The Pediatric Precision Oncology INFORM Registry: Clinical Outcome and Benefit for Patients with Very High-Evidence Targets

Cornelis M van Tilburg, Elke Pfaff, Kristian W Pajtler, Karin P S Langenberg, Petra Fiesel, Barbara C Jones, Gnana Prakash Balasubramanian, Sebastian Stark, Pascal D Johann, Mirjam Blattner-Johnson, Kathrin Schramm, Nicola Dikow, Steffen Hirsch, Christian Sutter, Kerstin Grund, Arend von Stackelberg, Andreas E Kulozik, Andrej Lissat, Arndt Borkhardt, Roland MeiselDirk Reinhardt, Jan-Henning Klusmann, Gudrun Fleischhack, Stephan Tippelt, Dietrich von Schweinitz, Irene Schmid, Christof M Kramm, André O von Bueren, Gabriele Calaminus, Peter Vorwerk, Norbert Graf, Frank Westermann, Matthias Fischer, Angelika Eggert, Birgit Burkhardt, Wilhelm Wößmann, Michaela Nathrath, Stefanie Hecker-Nolting, Michael C Frühwald, Dominik T Schneider, Ines B Brecht, Petra Ketteler, Simone Fulda, Ewa Koscielniak, Michael T Meister, Monika Scheer, Simone Hettmer, Matthias Schwab, Roman Tremmel, Ingrid Øra, Caroline Hutter, Nicolas U Gerber, Olli Lohi, Bernarda Kazanowska, Antonis Kattamis, Maria Filippidou, Bianca Goemans, C Michel Zwaan, Till Milde, Natalie Jäger, Stephan Wolf, David Reuss, Felix Sahm, Andreas von Deimling, Uta Dirksen, Angelika Freitag, Ruth Witt, Peter Lichter, Annette Kopp-Schneider, David T W Jones, Jan J Molenaar, David Capper, Stefan M Pfister, Olaf Witt

Research output: Contribution to journalArticlepeer-review

Abstract

INFORM is a prospective, multinational registry gathering clinical and molecular data of relapsed, progressive, or high-risk pediatric patients with cancer. This report describes long-term follow-up of 519 patients in whom molecular alterations were evaluated according to a predefined seven-scale target prioritization algorithm. Mean turnaround time from sample receipt to report was 25.4 days. The highest target priority level was observed in 42 patients (8.1%). Of these, 20 patients received matched targeted treatment with a median progression-free survival of 204 days [95% confidence interval (CI), 99-not applicable], compared with 117 days (95% CI, 106-143; P = 0.011) in all other patients. The respective molecular targets were shown to be predictive for matched treatment response and not prognostic surrogates for improved outcome. Hereditary cancer predisposition syndromes were identified in 7.5% of patients, half of which were newly identified through the study. Integrated molecular analyses resulted in a change or refinement of diagnoses in 8.2% of cases. SIGNIFICANCE: The pediatric precision oncology INFORM registry prospectively tested a target prioritization algorithm in a real-world, multinational setting and identified subgroups of patients benefiting from matched targeted treatment with improved progression-free survival, refinement of diagnosis, and identification of hereditary cancer predisposition syndromes.See related commentary by Eggermont et al., p. 2677.This article is highlighted in the In This Issue feature, p. 2659.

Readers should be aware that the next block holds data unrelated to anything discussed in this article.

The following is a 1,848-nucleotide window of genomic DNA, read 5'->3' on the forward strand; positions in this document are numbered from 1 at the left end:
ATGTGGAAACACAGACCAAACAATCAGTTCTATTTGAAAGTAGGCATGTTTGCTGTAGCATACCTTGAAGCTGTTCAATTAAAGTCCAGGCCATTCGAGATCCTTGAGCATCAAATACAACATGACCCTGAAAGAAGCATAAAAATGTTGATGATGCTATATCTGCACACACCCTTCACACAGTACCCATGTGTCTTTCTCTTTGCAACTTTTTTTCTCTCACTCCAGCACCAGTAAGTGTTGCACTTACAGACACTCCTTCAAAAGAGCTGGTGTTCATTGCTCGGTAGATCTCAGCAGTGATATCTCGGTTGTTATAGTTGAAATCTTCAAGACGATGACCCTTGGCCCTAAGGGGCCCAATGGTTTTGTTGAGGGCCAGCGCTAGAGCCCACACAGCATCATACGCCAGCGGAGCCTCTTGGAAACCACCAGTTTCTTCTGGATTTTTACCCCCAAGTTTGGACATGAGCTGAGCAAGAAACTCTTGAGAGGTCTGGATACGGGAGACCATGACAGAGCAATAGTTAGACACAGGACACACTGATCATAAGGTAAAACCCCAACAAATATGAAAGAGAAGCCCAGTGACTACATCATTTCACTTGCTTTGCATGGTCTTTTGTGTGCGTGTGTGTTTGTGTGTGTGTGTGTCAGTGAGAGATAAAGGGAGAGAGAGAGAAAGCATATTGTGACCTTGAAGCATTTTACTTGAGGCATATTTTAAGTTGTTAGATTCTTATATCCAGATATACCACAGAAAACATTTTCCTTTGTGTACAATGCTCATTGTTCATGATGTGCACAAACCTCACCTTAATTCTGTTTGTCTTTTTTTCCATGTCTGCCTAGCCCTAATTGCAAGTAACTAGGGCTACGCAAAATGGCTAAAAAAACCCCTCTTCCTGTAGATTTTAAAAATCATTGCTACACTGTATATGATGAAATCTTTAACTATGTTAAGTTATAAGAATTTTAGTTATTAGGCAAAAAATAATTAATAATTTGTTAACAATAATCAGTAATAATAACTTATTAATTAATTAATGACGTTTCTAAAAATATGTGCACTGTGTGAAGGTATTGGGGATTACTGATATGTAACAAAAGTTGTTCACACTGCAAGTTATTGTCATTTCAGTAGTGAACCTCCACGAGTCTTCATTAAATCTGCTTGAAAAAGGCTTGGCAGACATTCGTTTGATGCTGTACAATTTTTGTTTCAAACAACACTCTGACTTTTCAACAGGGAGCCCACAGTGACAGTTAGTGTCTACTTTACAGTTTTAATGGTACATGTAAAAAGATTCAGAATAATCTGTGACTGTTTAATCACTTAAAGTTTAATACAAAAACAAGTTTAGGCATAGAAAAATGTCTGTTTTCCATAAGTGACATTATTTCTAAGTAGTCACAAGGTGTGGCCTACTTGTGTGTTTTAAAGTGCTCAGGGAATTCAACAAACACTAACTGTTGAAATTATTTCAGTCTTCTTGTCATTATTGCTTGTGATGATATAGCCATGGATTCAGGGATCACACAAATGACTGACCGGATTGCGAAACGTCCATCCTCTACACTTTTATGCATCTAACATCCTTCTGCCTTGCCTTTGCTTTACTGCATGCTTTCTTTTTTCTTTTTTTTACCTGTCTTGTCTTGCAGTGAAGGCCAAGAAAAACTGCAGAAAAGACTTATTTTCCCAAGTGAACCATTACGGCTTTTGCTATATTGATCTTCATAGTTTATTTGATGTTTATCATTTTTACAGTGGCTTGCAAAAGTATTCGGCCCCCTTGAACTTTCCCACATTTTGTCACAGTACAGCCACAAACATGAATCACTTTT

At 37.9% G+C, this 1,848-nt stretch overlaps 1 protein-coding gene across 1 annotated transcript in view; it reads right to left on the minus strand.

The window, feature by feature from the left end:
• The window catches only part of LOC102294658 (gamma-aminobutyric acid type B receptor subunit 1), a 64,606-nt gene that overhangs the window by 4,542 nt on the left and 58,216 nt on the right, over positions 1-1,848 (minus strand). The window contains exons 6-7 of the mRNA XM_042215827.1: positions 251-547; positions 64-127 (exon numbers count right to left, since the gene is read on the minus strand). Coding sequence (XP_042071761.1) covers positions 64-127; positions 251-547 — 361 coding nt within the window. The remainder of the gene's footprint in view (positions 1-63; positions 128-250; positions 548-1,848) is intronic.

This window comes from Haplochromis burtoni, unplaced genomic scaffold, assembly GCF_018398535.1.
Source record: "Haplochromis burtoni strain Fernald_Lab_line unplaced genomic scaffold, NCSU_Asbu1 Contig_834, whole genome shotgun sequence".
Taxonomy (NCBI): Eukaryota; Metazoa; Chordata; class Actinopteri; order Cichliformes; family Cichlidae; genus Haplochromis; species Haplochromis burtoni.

Original languageEnglish
Pages (from-to)2764-2779
Number of pages16
JournalCancer discovery
Volume11
Issue number11
DOIs
Publication statusPublished - Nov 2021

Keywords

  • Child
  • Humans
  • Neoplasms/diagnosis
  • Precision Medicine
  • Progression-Free Survival
  • Prospective Studies
  • Registries

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